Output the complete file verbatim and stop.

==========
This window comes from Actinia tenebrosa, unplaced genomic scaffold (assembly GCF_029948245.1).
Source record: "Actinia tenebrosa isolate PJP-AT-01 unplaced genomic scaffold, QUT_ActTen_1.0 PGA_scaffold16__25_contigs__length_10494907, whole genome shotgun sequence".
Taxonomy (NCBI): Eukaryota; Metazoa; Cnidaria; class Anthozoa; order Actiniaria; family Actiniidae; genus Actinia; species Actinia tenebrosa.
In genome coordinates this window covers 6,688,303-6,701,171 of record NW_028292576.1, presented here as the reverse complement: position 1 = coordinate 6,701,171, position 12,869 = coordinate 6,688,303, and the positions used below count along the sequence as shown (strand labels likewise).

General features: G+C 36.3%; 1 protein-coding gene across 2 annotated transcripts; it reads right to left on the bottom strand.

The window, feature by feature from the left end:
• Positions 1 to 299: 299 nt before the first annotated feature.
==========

This window comes from Actinia tenebrosa, unplaced genomic scaffold (assembly GCF_029948245.1).
Source record: "Actinia tenebrosa isolate PJP-AT-01 unplaced genomic scaffold, QUT_ActTen_1.0 PGA_scaffold16__25_contigs__length_10494907, whole genome shotgun sequence".
Taxonomy (NCBI): Eukaryota; Metazoa; Cnidaria; class Anthozoa; order Actiniaria; family Actiniidae; genus Actinia; species Actinia tenebrosa.
In genome coordinates this window covers 6,688,303-6,701,171 of record NW_028292576.1, presented here as the reverse complement: position 1 = coordinate 6,701,171, position 12,869 = coordinate 6,688,303, and the positions used below count along the sequence as shown (strand labels likewise).

General features: G+C 36.3%; 1 protein-coding gene across 2 annotated transcripts; it reads right to left on the bottom strand.

The window, feature by feature from the left end:
• Positions 1 to 299: 299 nt before the first annotated feature.